Central Florida law enforcement officers take part in largest railroad safety initiative in US

Rail Safety Week held from Sept. 20-26

Police officers and deputies across Central Florida teamed up with more than 600 law enforcement agencies on Tuesday for the largest rail safety initiative in the United States.
Police officers and deputies across Central Florida teamed up with more than 600 law enforcement agencies on Tuesday for the largest rail safety initiative in the United States.

ORANGE COUNTY, Fla. – Police officers and deputies across Central Florida teamed up with more than 600 law enforcement agencies on Tuesday for the largest rail safety initiative in the United States.

“Operation Clear Track” is an effort that focuses on raising awareness and enforcing railroad crossing and trespassing laws. The fifth annual initiative takes place during Rail Safety Week, which is Sept. 20-26.

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In Orange County, deputies patrolled several high-traffic railroad crossings to make sure vehicles didn’t stop too close to the tracks.

“As the red light gets backed up and people stack up towards the rail, people get impatient and stop actually on the track waiting for the light to turn green,” Lt. Mike Crabb said. “That’s a big no-no. A lot of times, the stop bars come down, they get trapped in the middle and don’t know what to do and then the train hits them.”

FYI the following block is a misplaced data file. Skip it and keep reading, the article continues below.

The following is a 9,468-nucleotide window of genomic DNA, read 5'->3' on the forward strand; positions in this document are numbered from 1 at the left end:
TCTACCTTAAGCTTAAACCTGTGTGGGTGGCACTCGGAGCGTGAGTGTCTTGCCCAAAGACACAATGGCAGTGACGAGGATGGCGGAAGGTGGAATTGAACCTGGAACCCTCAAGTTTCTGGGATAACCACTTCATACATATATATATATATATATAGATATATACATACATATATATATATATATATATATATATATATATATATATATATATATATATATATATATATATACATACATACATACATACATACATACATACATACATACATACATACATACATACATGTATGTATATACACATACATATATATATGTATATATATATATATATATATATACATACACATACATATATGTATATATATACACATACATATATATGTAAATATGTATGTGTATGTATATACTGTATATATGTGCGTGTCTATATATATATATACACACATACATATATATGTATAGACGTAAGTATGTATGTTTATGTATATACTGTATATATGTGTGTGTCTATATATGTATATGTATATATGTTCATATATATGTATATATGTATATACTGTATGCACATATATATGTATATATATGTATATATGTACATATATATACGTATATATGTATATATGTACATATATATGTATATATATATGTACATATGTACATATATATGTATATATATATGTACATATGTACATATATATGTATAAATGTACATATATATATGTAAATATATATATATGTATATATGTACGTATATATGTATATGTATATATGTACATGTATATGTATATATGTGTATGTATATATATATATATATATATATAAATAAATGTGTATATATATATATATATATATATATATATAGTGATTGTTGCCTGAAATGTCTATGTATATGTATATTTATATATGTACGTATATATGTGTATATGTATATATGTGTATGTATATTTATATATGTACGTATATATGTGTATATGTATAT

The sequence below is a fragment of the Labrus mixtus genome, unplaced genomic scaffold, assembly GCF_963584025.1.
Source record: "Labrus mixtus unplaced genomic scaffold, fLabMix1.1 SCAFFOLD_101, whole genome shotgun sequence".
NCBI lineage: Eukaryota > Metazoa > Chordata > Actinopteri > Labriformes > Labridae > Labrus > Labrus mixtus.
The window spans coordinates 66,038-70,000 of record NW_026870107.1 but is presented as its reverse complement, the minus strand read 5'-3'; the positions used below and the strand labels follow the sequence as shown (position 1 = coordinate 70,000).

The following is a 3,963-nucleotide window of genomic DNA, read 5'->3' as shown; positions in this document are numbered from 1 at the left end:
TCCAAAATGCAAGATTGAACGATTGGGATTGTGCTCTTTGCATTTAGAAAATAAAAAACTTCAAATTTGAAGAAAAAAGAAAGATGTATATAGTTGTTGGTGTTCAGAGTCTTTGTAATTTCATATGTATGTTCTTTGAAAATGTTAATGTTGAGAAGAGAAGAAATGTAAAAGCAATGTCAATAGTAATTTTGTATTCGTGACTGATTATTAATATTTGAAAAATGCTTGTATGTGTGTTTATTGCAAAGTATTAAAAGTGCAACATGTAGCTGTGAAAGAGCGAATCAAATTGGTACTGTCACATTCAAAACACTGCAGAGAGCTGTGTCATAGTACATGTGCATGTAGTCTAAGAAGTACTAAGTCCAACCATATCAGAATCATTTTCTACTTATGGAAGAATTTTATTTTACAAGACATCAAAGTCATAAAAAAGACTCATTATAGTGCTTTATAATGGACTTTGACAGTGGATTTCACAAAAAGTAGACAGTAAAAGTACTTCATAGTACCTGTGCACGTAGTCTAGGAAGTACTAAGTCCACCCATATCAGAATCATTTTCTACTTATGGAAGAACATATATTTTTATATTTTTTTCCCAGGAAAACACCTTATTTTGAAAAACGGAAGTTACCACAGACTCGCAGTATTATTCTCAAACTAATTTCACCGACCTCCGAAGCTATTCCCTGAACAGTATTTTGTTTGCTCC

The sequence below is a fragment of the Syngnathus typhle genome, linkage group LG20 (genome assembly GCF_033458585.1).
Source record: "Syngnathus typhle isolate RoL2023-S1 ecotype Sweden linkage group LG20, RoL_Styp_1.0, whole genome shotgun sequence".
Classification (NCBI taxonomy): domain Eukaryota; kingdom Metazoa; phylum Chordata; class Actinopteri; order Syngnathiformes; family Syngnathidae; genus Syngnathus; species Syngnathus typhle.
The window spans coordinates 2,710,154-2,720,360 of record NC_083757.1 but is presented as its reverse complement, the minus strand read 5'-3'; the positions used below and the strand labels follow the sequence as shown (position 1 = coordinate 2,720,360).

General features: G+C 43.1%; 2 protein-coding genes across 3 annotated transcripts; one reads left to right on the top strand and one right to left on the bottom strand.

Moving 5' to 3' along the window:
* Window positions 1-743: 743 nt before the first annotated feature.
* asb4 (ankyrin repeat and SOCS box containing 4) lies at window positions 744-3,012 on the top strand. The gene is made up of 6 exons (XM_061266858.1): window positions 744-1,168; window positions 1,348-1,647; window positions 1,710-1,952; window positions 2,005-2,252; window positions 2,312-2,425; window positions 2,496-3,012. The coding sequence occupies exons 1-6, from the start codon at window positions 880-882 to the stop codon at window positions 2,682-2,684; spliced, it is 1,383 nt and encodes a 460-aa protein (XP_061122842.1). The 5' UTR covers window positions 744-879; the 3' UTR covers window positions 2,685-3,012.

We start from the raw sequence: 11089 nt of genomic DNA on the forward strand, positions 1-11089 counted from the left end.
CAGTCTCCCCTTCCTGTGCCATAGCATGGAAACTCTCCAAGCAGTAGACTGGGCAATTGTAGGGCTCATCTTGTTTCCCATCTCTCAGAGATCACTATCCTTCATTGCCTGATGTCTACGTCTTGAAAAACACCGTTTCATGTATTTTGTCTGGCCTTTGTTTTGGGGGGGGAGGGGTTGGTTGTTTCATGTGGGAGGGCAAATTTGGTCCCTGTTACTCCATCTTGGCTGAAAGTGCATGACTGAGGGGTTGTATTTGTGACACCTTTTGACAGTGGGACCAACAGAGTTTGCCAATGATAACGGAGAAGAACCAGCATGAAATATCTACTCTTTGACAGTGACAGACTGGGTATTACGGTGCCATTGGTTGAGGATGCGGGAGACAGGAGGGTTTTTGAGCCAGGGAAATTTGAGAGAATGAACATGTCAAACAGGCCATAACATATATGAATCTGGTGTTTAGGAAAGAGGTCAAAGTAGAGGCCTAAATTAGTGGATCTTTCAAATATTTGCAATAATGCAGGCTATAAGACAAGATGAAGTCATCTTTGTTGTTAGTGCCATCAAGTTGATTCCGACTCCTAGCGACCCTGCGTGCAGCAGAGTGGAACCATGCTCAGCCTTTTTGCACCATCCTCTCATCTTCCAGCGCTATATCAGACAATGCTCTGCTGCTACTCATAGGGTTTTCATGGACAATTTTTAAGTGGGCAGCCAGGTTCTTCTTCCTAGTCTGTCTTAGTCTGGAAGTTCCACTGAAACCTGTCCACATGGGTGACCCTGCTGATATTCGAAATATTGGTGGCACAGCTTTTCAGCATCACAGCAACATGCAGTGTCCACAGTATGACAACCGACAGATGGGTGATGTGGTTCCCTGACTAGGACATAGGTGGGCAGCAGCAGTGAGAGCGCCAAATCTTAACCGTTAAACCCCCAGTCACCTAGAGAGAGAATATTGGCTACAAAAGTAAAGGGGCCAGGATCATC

According to Operation Livesaver, Inc., there are approximately 2,000 serious injuries or deaths each year in the U.S. around railroad tracks an trains.

“(Trains) can’t stop like a car. It takes a lot of acreage for train to stop, so they’re going to hit you if you’re on the tracks,” Crabb said.

Drivers found breaking the law in Florida could face a $164 fine. Deputies pulled over dozens of vehicles early Tuesday and said their main goal was education.

“(Stopping on the tracks) creates a mess that is preventable,” Crabb said. “That’s the biggest point of it we’re trying to make: it’s preventable.”

Crabb said increased traffic enforcement will remain in place at railroad crossings through Sunday.


About the Author:

Mark Lehman became a News 6 reporter in July 2014, but he's been a Central Florida journalist and part of the News 6 team for much longer. While most people are fast asleep in their bed, Mark starts his day overnight by searching for news on the streets of Central Florida.